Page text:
6% duty on some farm sales
S o m e f a r m s a l e s wi l l b e included in the non-residential property transfers for which stamp duty was trebled from 2% to 6% in the Budget. The new 6% rate (which did not come as a complete surprise, a rise had been leaked days in advance of the budget) came into effect on Wednesday, with no “grandfathering” of legally binding contracts entered into prior to this date. Moving the Dail motion for the vote which approved the 6% tax, Minister for Education and Skills Richard Bruton said: “The provisions are very clear. They provide a number of very substantial reliefs for farm land. They include the case of the young farmer, and the case of a person related by consanguinity. There is also a refund should the land be disposed of and used for housing. “While some farmers will pay the 6% if they choose to extend their holdings by purchasing land in circumstances other than those I have outlined, on the other hand, substantial investment is being put in to strengthen the position of farming, particularly in light of the pressures which are coming from Brexit. It is worth recalling that back in 2 008 , stamp duty of 9% applied.” An amendment proposed by I n d e p e n d e n t T D M i ch a e l Fitzmaurice, that sales of land for farming not be subject to the 6% stamp duty, was defeated.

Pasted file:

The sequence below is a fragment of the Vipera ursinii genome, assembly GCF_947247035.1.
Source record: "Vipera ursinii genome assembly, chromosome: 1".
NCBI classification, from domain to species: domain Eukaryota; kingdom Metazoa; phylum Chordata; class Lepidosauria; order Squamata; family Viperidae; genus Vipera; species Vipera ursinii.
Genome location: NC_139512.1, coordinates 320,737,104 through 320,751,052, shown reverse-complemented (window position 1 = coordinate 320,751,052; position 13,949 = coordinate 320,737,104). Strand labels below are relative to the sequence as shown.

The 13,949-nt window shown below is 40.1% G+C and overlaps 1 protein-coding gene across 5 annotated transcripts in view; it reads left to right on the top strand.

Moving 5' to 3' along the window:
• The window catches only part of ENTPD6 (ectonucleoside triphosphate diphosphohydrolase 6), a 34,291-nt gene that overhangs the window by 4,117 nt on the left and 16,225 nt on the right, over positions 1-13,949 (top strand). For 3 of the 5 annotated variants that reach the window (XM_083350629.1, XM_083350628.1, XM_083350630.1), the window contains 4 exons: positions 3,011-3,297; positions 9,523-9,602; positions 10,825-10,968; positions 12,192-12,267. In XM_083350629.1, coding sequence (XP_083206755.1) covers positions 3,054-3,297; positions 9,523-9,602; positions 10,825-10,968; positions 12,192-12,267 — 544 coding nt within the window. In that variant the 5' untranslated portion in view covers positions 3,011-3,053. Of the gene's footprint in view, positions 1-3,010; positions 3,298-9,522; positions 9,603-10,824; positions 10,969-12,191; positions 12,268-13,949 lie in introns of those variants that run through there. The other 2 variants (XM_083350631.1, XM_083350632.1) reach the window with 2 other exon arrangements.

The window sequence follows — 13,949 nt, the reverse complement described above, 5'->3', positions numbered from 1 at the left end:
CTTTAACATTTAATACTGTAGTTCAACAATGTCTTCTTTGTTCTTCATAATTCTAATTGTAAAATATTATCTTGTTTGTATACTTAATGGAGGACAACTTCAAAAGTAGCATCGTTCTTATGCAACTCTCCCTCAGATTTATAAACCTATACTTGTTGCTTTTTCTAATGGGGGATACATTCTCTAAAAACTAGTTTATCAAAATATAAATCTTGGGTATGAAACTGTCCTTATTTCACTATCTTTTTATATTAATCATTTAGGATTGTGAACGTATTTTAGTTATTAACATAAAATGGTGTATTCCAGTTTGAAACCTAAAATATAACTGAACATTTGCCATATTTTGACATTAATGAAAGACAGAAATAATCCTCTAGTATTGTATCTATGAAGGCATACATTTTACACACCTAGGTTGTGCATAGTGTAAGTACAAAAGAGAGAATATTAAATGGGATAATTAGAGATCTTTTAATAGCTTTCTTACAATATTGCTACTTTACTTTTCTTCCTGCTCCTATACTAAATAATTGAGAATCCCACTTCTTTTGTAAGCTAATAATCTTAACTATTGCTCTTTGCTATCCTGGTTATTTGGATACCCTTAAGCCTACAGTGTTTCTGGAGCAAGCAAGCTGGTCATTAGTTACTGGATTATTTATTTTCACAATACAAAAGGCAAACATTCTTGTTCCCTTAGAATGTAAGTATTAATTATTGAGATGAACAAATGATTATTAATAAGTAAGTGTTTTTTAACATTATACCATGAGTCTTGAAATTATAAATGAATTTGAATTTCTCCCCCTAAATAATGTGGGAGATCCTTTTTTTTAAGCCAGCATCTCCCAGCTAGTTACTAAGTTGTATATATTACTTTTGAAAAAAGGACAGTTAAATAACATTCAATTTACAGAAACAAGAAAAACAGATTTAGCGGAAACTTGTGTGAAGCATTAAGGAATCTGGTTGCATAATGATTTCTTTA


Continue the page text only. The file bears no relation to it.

The 6% stamp duty is subject to a 66% refund for property that is developed for residential use within 30 months (details will be in the Finance Bi l l ) . A l s o , c o n s a n g u i n i t y stamp duty relief at 1% for inter-family farm transfers to close relations, such as fatherson or aunt-niece, is being maintained for a further three years, enabling many to avoid the 6% tax. Minister Donohoe also announced the young trained farmer stamp duty exemption is maintained. According to the Government, excluding all sales of agricultural land from 6% stamp duty would require state aid approval from the EU.
Minister Richard Bruton: some farmers will pay 6% stamp duty.